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Electrical Engineering Technology

Your Future In Electrical Engineering Technology

As an electrical engineering technologist, you may design, develop, test, install, operate and maintain telecommunications equipment, computers, machinery controls, motors, control and data acquisition systems, and other electronics equipment for high-tech companies. The knowledge gained in your pursuit of a Bachelor of Science degree could also lead to careers such as:

  • electronics engineer
  • software engineer
  • test and evaluation engineer
  • maintenance engineer
  • sales engineer
  • customer service engineer
  • applications engineer

To advance in the field of electrical engineering technology, you may need to earn a master's degree. UNT has one of the nation's largest engineering systems graduate programs. To teach electrical engineering technology at a university, you may need to earn a doctoral degree.

UNT's Career Center can help you prepare to pursue your career. The center has information about jobs and employers, and the staff can help you with resume and letter writing, job search strategies, and interview preparation.


As an electrical engineering technology major, you will study automatic control systems, circuit analysis, digital logic and digital systems, network analysis, linear electronics, digital signal processing, microprocessors, computers, and circuit board design and very-largescale integration (VLSI). The program builds on a strong foundation in mathematics and science. Computer use, laboratory assignments and projects are integral parts of every course in the curriculum. The development of technical communication and presentation skills is required throughout the curriculum.

The electrical engineering technology program is accredited by the Technology Accreditation Commission of ABET Inc. (111 Market Place, Suite 1050, Baltimore, Md. 21202, telephone 410-347-7700). This accreditation means the program has passed strict academic standards for excellence in education.

The department's electrical faculty members have terminal degrees in electrical and biomedical engineering and at least three years relevant industrial experience. Faculty members have worked for Airgas Inc., Boeing Military, Electrotest, General Dynamics (Lockheed Martin), General Electric, Houston Engineering and Research, Integrated Technologies Inc., Los Alamos Scientific Laboratory, and i2 Technologies among others.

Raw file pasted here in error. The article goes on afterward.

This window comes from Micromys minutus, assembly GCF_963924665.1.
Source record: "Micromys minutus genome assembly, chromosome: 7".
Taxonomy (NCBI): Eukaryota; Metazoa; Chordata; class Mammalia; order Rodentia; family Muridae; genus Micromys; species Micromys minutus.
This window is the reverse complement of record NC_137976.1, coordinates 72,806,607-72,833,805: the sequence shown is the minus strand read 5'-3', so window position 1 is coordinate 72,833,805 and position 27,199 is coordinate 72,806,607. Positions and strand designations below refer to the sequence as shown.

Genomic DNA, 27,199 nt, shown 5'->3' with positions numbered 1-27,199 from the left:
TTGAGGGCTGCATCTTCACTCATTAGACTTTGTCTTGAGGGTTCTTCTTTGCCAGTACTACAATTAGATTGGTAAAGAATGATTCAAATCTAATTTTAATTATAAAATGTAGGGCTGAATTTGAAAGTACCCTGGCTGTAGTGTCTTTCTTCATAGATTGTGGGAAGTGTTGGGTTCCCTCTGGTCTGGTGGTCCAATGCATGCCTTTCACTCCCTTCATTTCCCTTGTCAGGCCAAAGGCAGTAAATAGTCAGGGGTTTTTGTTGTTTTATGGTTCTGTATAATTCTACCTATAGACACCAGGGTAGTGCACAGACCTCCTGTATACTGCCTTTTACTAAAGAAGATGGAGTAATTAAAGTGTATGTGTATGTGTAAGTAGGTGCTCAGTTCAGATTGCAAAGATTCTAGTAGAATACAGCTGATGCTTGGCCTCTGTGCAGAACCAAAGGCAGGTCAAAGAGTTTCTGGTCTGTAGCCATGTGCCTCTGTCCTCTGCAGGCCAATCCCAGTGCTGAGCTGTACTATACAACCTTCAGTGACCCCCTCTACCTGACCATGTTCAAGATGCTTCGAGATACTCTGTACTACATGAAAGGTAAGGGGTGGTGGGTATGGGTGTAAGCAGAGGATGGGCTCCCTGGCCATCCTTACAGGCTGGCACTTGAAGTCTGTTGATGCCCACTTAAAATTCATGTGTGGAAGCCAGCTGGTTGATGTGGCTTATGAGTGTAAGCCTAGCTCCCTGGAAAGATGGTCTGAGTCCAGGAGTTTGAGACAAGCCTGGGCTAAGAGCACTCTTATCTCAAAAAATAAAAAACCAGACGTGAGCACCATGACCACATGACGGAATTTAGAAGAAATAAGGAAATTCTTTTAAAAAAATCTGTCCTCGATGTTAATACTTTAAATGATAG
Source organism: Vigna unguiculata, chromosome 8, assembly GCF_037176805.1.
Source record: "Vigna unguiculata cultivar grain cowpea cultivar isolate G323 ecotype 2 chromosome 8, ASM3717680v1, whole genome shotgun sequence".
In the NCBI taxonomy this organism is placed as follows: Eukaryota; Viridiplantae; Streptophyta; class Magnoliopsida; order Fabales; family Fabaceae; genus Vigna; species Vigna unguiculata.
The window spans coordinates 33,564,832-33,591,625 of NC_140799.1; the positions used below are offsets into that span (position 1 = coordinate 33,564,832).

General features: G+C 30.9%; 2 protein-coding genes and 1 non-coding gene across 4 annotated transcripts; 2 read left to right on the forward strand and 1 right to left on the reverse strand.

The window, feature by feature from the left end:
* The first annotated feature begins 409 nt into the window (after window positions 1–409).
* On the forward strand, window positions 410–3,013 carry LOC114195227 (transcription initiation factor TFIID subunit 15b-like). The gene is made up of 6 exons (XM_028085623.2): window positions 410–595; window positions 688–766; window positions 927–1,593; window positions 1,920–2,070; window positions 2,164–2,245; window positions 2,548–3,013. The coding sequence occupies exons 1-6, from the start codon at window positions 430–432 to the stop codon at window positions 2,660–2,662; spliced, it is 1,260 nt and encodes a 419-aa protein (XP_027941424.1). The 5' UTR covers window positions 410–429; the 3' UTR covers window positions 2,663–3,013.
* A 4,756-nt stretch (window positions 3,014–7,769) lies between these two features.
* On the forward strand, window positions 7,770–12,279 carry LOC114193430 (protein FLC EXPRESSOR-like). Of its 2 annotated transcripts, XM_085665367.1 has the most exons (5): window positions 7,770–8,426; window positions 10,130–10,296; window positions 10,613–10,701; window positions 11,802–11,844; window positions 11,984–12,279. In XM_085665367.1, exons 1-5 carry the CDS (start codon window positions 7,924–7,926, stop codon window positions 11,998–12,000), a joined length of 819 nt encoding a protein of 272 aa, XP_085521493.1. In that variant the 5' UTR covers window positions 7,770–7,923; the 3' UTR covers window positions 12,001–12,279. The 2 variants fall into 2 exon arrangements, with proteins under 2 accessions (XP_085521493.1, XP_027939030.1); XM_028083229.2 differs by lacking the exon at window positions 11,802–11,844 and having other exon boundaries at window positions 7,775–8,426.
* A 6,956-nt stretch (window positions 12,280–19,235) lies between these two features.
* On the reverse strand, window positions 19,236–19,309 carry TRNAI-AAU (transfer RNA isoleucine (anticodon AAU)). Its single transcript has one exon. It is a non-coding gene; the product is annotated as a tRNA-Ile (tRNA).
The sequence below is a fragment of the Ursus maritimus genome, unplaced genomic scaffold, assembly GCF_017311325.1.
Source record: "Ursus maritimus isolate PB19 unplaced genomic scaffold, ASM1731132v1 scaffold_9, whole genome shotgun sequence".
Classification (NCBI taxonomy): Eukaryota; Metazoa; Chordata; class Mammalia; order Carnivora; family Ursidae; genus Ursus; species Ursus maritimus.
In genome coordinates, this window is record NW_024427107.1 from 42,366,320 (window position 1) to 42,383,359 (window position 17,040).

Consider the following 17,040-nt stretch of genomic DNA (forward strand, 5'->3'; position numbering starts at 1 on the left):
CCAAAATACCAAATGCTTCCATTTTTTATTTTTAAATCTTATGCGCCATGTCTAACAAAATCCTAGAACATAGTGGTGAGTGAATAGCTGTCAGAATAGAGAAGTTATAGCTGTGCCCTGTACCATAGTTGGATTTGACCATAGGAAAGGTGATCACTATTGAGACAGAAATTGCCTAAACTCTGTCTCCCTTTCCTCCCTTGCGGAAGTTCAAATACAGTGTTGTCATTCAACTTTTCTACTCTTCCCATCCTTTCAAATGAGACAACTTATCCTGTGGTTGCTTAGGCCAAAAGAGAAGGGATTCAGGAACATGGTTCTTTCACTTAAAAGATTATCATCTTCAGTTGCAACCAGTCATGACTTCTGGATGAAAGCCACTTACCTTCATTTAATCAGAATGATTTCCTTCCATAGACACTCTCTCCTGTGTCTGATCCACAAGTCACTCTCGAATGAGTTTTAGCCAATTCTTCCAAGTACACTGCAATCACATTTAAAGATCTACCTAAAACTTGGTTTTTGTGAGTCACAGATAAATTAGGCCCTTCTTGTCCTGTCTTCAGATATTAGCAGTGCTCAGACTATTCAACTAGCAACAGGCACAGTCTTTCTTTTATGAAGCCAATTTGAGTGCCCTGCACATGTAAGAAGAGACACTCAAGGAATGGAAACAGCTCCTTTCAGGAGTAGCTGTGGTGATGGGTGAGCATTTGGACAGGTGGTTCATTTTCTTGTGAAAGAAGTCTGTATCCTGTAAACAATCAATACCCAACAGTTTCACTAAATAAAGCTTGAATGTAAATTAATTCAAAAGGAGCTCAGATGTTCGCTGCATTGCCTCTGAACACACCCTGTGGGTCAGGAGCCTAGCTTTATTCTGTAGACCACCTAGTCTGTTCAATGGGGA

Current faculty research interests include biomedical optics, mixed signal processing, engineering/ operations management, environmental concerns, highway illumination, industrial training, optical telecommunications, process control systems, and VLSI. For a senior project, you may work in one of these areas with a faculty member or for an industrial sponsor.


If you are a high school student, we suggest you prepare for college by becoming computer proficient and taking:

  • English … 4 years
  • Math … 4 years
  • Social science – economics, geography, government, history … 4 years
  • Science … 3 years
  • Foreign language … 3 years
  • Fine arts … 1 year

You will need to take courses in most of these subjects under the university core curriculum required of all undergraduates, in addition to your major courses. Talk with your high school counselor about preparing for college, including the entrance exams (SAT Reasoning Test or ACT) that you should take during your junior year. We suggest taking Algebra I and II, plane geometry and trigonometry for your math requirements, and chemistry and physics to fulfill your science requirements.


As a benefit for transfer students, UNT participates in the Texas Common Course Numbering System. This system makes it easier to transfer credits for general academic courses from one Texas institution to another.

If you're attending a Texas community college, you should consult the UNT Transfer Guide, the UNT Undergraduate Catalog and an academic advisor/ counselor to discuss your degree plan. Proper planning will help you receive the maximum amount of transfer credits.


Faculty members in the engineering technology department will provide you with career advice and will help you each semester to select the courses necessary to earn your degree. Faculty members also determine which transfer courses may be applied to engineering technology. The department office is at UNT's Discovery Park, Room F115.

Curious about courses and other features of this major?
See the current catalog.